When a loved one passes, there’s a lot to manage. Emotions are likely to run high among family members and friends alike, and beyond the emotional fallout, there is a considerable amount of legal work to be done. That’s where the executor of an estate comes in; the executor may be named in the decedent’s Will. They may also be appointed by the court if the Will does not name an executor. If you’ve been named or appointed executor, knowing exactly what to expect can help you prepare for the job.
Immediately after the decedent’s passing, there are a number of tasks that have to be completed to begin the estate administration process. First, you must locate a copy of the Will—if the decedent had named you as executor and told you about their decision beforehand, you may already know where it is. You must file a copy of the Will with the local probate court and notify government agencies, creditors, and banks of the decedent’s death. The executor also typically handles final funeral and burial arrangements.
Complexity of the Estate Can Vary
The amount of work you put in depends a lot on the extent of the decedent’s estate planning, the size of the estate, how involved the beneficiaries are, and which types of assets are included in the estate. A small estate with minimal debt and assets can often be closed out fairly quickly once all debts are paid and assets are distributed. A more complicated estate may include the transfer of deeds, the payment of multiple debts to a number of lenders, beneficiaries who disagree on the wording or intent of the Will, or missing assets that are difficult to locate. Working alongside a lawyer may help you know exactly what your workload is.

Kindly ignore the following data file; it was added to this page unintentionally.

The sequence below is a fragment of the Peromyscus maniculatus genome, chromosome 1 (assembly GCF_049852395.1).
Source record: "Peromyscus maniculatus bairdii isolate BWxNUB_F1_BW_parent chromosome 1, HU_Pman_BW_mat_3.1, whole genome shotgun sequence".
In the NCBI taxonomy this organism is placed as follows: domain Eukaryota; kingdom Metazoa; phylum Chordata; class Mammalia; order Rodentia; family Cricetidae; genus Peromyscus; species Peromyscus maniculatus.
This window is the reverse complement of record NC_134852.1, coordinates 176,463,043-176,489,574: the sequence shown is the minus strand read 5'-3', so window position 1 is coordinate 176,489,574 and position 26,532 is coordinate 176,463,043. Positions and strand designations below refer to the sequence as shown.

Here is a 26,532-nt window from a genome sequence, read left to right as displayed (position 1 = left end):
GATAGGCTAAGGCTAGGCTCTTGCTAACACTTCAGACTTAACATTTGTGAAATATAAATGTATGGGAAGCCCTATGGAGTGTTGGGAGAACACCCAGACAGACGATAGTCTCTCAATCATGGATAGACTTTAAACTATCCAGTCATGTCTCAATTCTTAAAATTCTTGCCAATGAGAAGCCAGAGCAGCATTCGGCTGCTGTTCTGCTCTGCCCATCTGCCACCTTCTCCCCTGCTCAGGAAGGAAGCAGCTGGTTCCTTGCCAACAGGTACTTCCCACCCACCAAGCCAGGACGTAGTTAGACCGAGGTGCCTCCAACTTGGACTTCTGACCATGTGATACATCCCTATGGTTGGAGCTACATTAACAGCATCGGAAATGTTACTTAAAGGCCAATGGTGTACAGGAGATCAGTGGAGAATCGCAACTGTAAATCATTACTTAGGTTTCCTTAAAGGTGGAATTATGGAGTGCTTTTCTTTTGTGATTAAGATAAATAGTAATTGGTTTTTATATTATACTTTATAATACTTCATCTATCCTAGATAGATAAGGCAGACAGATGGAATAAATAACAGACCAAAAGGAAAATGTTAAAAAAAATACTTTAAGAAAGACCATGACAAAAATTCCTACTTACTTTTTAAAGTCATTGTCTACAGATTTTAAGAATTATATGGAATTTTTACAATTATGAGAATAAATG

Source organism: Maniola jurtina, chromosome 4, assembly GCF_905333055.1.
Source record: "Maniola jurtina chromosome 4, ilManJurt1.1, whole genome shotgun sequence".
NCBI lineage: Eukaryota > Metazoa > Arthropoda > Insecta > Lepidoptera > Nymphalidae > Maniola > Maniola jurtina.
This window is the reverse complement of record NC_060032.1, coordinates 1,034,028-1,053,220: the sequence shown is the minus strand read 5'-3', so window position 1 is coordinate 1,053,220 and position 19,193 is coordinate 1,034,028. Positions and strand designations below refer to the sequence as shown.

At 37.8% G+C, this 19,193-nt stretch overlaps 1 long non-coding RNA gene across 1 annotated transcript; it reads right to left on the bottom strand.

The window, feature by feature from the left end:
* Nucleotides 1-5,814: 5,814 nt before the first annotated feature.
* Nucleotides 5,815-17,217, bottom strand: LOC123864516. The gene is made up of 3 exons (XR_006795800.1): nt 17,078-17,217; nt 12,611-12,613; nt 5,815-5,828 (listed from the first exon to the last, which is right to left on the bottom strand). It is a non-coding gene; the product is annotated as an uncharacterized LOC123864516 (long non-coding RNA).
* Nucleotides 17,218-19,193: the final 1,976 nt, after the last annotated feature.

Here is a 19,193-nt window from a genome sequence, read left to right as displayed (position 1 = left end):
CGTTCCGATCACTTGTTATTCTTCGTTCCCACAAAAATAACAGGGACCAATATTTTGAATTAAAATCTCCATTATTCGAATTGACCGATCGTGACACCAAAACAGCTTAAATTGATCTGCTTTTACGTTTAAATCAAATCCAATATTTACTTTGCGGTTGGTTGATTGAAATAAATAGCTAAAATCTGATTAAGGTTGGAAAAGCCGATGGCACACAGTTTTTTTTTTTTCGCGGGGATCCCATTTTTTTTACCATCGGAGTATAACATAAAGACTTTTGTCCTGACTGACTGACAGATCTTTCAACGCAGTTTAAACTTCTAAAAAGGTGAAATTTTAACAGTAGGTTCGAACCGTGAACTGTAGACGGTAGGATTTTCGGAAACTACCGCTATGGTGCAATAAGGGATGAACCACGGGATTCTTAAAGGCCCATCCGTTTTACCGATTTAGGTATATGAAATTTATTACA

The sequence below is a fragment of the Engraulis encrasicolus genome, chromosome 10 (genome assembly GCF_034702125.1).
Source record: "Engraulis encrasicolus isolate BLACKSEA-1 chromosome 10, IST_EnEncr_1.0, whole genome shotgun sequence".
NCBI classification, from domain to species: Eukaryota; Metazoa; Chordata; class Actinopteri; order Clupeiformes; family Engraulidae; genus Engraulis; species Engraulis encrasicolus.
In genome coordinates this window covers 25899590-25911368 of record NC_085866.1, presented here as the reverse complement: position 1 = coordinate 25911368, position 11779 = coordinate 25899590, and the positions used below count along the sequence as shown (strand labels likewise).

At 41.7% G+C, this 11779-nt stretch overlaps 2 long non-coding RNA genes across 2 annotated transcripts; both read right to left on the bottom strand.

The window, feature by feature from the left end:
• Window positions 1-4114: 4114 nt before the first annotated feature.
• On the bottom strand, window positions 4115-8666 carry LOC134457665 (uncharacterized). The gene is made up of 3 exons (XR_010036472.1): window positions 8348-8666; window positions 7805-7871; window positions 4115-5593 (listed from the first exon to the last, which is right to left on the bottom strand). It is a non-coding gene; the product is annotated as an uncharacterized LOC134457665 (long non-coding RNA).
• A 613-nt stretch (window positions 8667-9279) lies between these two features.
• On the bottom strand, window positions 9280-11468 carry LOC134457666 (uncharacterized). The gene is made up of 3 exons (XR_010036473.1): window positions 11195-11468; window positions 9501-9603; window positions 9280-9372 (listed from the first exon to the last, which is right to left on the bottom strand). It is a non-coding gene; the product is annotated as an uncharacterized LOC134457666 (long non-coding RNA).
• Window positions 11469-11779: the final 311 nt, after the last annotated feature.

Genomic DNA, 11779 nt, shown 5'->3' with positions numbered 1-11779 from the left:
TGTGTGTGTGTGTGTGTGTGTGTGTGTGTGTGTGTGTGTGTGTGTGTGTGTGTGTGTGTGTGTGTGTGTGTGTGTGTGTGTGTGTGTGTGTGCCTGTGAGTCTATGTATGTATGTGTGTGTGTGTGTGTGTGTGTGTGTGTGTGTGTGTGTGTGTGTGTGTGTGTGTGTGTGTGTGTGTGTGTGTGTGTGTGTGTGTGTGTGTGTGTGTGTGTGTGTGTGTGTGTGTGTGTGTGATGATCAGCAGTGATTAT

Managing Assets and Handling Trusts
As an executor, it is up to you to handle any trusts included in the estate and manage all assets. For real estate, this includes making payments and performing routine upkeep to maintain the property’s value. Additionally, you may have to hire professionals to valuate specific assets and sell them at a fair price.
Serious Time Commitment
All in all, it’s important to recognize that being an executor is a serious time commitment and a major responsibility. If you fail to go through the proper process, hand out assets before you’re legally allowed to do so, or fail to maintain assets during the probate process, you could be expected to pay fees and penalties out of your own pocket. As soon as you find out that you’ve been named executor, you may want to hire an estate planning attorney to help you navigate the process.
As executor, you likely have a lot on your plate. Strong legal counsel can help you work through this process in a timely manner. Get the support you need and call The Matus Law Group at 732-281-0060 to get started.